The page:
Supreme Court of Utah: “participants in any sport are not liable for injuries caused by their conduct if their conduct was inherent in the sport.”
The court elaborated:
We think it appropriate to establish an exception to tort liability for certain injuries arising out of voluntary participation in sports. But we do not deem it appropriate to require proof that a defendant’s conduct was reckless or intentional. Nor do we think it is necessary to limit the exception to an arbitrary subcategory of “contact” sports. Instead we hold that voluntary participants in a sport cannot be held liable for injuries arising out of any contact that is “inherent” in the sport. Under our rule, participants in voluntary sports activities retain “a duty to use due care not to increase the risks to a participant over and above those inherent in the sport.” But there is no duty to lower or eliminate risks that are inherent in an activity.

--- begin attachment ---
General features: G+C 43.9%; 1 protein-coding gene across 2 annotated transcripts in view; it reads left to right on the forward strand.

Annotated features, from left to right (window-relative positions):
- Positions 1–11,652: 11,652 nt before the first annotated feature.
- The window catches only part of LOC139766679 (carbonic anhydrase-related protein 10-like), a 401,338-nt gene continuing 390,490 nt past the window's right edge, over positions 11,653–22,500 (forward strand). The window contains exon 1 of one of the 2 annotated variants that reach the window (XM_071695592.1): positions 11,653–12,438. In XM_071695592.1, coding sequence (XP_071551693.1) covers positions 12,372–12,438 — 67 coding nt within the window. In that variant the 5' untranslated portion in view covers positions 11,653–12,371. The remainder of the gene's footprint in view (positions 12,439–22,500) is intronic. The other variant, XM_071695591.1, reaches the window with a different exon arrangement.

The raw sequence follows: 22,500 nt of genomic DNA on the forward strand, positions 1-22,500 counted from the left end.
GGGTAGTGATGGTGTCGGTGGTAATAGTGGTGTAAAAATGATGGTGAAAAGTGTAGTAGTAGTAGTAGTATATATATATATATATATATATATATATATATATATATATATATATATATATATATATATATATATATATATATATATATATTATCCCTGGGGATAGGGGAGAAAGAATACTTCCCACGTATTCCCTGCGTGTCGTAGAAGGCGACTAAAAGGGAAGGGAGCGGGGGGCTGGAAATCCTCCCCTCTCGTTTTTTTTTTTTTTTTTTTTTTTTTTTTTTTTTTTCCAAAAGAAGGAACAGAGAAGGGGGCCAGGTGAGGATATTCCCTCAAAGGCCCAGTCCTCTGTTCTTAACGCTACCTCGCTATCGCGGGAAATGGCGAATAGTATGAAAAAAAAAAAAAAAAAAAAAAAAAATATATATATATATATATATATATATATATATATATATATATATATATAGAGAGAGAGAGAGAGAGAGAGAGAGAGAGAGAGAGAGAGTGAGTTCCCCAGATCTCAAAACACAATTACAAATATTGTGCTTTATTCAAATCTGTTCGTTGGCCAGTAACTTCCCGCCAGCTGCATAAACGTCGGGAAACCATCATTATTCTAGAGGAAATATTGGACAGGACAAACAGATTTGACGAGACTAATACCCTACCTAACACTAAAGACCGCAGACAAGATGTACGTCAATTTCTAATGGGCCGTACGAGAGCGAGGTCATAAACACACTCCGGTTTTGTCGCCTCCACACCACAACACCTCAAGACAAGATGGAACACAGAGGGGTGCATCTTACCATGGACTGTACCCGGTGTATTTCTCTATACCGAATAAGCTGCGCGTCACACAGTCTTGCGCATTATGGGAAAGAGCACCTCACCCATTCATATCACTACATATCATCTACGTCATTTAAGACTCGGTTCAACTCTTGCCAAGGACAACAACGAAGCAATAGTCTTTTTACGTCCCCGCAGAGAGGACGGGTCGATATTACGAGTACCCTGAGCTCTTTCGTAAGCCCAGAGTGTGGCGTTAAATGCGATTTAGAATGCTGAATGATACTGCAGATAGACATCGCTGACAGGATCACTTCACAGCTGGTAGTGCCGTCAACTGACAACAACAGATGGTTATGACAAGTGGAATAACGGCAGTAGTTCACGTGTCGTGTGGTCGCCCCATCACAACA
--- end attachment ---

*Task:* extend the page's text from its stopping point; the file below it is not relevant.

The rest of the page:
Excerpts from last week’s opinion in Nixon v. Clay, which arose out of an injury sustained in a church-league basketball game, and a link to the full opinion are available here.